• Ernest Hemingway did not only write A Farewell to Arms, he also said farewell to clothes! Hemingway wrote nude, standing up, with his typewriter about waist level.
  • Benjamin Franklin also liked to take “air baths,” where he sit around naked in a cold room for an hour or so while he wrote.
  • Mystery writer Agatha Christie liked to write anywhere, including in the bathtub!

So drop those habits along with your clothes, sit around and do nothing for awhile and enjoy the rest of the summer!

 

 

 

 

 

 

 

The Space Between

By Cynthia Ray

I’ve been exploring the space between things over the last few months, in my life and in my art. It all began with Viktor Frankl. In Mans Search for Meaning, he says, “Between stimulus and response there is a space. In that space is our power to choose our response. In our response lies our growth and our freedom.”

Frankl.jpgWhat he said about the space between stimulus and response fascinated me, because our words and actions seem so automatic, I couldn’t imagine having that much self control, so I spent time observing, trying to find that space. After a while, I was able to slow down enough to feel the space between, but not enough to change or stop my response. I kept at it, and eventually, after much practice, I was able to slow down even further, and could remain poised there, between the catalyst and my reaction, long enough to choose a new and different response than I had automatically followed in the past. It’s an exhilarating and powerful tool, but like anything, requires practice.

But the space between things is much more than the space between stimulus and response. All of art is about the space between. Where things are placed, how far they are from each other in relationship to each other in a painting is more than just perspective. It is balance between what is and what is not. Music is the space between notes. If that is true, then writing is the space between the words.

space between notes

The Space Between Words: The Origins of Silent Reading by Paul Saenger talks about how the spaces between the words were consciously created to move us from oral to a written tradition. We take all of that for granted now, but it was not always so.

He says, “Over the course of the nine centuries following Rome’s fall, the task of separating the words in continuous written text, which for half a millennium had been a function of the individual reader’s mind and voice, became instead a labor of professional readers and scribes. The separation of words (and thus silent reading) originated in manuscripts copied by Irish scribes in the seventh and eighth centuries but spread to the European continent only in the late tenth century.” This resulted in the spread of reading and education among the common people, not just the elite.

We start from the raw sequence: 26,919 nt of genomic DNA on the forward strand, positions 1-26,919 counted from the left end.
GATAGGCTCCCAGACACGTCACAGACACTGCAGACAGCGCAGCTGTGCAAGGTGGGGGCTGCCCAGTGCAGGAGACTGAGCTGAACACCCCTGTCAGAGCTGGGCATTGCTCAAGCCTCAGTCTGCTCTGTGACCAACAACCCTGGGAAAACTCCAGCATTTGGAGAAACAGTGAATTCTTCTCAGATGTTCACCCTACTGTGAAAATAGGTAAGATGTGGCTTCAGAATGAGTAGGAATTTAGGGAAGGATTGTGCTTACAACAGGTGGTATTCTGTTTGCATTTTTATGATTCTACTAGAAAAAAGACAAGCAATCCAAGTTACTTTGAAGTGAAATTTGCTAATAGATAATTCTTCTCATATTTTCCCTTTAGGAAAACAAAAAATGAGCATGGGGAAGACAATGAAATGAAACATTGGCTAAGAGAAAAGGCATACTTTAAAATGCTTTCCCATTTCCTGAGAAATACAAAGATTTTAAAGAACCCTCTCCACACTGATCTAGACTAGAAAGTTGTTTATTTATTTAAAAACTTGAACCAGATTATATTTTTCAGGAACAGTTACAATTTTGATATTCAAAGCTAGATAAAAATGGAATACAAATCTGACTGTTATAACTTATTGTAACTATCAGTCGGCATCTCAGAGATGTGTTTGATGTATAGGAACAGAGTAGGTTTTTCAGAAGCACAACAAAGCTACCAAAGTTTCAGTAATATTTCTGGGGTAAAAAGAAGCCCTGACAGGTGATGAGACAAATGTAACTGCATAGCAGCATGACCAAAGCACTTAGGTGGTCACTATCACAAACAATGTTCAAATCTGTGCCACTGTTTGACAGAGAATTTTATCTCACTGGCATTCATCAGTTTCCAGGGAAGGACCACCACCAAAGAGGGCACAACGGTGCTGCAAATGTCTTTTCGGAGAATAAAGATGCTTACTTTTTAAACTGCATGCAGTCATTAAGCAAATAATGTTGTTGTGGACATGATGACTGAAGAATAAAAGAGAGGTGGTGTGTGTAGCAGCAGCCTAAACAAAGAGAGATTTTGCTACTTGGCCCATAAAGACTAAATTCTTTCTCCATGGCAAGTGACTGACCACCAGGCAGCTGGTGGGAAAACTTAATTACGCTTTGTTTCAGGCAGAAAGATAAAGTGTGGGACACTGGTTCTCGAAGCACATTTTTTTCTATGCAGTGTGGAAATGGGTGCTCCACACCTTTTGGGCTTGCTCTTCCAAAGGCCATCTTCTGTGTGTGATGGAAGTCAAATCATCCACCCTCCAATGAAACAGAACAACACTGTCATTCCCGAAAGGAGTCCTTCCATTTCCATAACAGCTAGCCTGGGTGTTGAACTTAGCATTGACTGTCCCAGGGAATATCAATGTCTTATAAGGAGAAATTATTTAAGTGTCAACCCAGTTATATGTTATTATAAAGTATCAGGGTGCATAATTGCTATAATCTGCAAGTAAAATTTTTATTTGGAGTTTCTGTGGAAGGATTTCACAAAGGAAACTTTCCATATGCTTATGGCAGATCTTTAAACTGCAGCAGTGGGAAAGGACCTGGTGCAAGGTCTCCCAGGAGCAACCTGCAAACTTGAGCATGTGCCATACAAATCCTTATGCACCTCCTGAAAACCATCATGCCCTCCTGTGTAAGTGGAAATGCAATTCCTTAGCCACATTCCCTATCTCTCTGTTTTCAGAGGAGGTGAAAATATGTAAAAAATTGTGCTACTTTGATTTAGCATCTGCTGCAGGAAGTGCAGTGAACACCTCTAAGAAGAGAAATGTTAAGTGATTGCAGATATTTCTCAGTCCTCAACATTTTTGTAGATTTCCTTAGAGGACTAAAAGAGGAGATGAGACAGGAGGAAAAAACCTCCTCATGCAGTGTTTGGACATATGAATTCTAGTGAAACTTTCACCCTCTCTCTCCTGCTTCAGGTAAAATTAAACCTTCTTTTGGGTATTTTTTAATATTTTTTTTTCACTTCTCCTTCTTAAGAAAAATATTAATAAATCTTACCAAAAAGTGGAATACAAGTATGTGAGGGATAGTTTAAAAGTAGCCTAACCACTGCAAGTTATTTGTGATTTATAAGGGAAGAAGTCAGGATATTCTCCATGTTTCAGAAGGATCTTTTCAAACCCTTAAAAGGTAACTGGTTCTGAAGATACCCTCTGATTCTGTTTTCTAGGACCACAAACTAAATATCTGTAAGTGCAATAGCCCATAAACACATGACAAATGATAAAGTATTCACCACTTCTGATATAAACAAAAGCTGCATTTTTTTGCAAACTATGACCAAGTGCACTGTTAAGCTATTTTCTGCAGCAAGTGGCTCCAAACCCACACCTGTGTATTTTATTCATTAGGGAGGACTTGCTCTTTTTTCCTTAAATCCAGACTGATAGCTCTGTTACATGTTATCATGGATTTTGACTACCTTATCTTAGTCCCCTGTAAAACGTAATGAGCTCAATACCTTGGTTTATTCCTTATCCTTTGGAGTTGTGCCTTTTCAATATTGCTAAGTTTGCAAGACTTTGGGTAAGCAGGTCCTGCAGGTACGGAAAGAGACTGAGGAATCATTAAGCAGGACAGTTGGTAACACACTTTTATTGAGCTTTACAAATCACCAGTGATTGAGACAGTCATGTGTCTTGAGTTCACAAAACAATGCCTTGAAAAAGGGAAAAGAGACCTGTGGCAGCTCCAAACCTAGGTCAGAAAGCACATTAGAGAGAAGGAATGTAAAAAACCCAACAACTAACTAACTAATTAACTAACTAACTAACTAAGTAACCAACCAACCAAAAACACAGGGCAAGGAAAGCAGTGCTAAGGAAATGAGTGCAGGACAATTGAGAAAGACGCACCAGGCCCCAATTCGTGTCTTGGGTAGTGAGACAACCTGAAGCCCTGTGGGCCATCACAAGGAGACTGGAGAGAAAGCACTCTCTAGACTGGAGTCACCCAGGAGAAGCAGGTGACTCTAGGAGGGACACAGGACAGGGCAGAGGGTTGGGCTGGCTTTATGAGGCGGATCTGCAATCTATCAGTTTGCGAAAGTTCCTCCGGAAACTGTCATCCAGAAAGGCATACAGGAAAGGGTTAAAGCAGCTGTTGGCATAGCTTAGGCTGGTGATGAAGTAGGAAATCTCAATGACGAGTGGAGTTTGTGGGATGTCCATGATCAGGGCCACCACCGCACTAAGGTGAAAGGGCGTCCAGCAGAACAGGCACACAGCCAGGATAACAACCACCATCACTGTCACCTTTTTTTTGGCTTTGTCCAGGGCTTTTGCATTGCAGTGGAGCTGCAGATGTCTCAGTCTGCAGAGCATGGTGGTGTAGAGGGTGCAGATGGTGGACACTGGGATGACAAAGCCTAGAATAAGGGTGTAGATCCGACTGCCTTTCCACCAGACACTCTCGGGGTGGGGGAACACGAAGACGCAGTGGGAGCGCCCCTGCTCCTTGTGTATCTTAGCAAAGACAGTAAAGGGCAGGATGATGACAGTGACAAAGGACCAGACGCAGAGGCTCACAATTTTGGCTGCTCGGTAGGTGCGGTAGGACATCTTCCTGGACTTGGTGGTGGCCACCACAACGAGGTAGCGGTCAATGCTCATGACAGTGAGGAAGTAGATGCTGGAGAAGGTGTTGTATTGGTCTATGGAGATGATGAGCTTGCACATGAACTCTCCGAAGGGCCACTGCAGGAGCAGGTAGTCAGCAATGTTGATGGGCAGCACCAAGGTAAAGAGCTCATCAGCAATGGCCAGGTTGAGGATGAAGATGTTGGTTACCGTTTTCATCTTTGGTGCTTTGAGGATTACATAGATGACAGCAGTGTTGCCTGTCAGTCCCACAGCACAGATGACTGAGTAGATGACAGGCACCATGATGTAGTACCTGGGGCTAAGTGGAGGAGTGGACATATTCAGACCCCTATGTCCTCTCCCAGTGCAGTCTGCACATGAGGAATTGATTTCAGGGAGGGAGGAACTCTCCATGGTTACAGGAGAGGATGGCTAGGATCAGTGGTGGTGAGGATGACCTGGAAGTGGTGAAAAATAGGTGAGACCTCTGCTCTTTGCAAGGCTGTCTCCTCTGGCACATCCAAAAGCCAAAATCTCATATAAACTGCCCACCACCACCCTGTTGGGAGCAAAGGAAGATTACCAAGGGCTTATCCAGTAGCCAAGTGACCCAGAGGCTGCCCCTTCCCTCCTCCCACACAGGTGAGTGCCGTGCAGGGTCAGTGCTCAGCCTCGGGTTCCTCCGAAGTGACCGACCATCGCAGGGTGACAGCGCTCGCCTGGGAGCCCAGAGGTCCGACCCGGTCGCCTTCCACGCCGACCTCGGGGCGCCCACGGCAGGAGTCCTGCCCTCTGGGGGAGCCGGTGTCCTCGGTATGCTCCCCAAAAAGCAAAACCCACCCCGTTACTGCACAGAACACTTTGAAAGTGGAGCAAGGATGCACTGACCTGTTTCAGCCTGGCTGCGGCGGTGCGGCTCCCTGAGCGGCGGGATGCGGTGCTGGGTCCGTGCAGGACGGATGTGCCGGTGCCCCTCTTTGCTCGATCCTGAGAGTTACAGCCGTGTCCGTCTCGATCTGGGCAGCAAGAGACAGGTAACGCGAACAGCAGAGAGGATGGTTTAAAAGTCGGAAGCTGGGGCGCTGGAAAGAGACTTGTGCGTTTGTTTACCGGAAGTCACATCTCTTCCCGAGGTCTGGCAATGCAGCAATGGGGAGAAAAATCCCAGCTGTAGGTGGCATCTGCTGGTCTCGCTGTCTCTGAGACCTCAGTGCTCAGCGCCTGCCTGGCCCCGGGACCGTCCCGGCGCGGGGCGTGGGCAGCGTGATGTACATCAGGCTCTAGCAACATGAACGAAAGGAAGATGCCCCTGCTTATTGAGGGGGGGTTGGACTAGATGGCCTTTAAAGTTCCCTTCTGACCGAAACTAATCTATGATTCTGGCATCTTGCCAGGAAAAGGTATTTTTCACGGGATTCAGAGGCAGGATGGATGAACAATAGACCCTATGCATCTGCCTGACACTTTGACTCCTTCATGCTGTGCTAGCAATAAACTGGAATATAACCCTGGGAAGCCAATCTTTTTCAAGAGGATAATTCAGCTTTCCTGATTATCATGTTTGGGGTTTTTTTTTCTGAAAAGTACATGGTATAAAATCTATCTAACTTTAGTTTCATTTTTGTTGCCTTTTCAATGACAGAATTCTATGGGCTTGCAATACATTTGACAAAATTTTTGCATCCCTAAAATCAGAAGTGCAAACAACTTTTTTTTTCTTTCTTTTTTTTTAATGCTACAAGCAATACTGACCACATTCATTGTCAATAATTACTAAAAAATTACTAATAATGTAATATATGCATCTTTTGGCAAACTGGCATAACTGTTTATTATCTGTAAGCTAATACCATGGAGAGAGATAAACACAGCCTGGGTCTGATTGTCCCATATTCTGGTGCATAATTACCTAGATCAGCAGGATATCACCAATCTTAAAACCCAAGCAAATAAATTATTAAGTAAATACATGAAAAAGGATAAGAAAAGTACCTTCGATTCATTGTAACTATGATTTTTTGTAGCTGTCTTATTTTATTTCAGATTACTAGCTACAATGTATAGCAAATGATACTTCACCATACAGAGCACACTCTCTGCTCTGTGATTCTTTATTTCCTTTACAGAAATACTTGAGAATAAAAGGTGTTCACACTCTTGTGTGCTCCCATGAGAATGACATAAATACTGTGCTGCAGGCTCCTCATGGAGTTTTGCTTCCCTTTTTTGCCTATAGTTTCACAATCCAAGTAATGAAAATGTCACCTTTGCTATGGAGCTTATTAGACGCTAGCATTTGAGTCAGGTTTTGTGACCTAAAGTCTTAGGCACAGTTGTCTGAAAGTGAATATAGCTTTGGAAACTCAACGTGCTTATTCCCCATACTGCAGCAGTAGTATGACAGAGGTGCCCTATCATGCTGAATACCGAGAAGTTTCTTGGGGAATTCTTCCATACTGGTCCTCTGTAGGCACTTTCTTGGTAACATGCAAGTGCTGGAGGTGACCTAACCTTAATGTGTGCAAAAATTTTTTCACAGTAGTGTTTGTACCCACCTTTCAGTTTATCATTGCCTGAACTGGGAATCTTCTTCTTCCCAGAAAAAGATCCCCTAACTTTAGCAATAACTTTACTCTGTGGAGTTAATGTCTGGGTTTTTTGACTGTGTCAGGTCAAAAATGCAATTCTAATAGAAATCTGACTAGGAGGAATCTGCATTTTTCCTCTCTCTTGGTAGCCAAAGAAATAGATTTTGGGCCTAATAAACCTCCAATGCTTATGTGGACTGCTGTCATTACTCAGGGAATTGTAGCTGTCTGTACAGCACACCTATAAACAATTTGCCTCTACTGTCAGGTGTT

Not only does the space between words give order to the story, and make it possible to find the story in the words, but those spaces also carry deep meaning and impact. What is happening in dialogue? What is not said? Sometimes what is not said is far more powerful than what is said and carries a message that can break us apart.  Its not the words that are said, but the ones that are not.  Sometimes the best dialogue is not dialogue.

I started watching what my characters were doing in the space between their actions, in the space between their dialogue, in the space between the catalyst and their response. It is a wonderful place to explore interaction, feeling and nuances.  Looking at what is not, rather than what is, or at what is between what is and what is not.

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If we slow down and take the time to pay attention to that which is hidden right in front of us, we can find those vast in-between spaces in ourselves and the universe we live in to inform our relationships, our lives and our art.

In the space between

the in breath

and the out breath

lie all the worlds

In the place

between heartbeats

all the worlds

tumble to silence

between one thought

and the next

stillness extends out into the universe

                                       C. Ray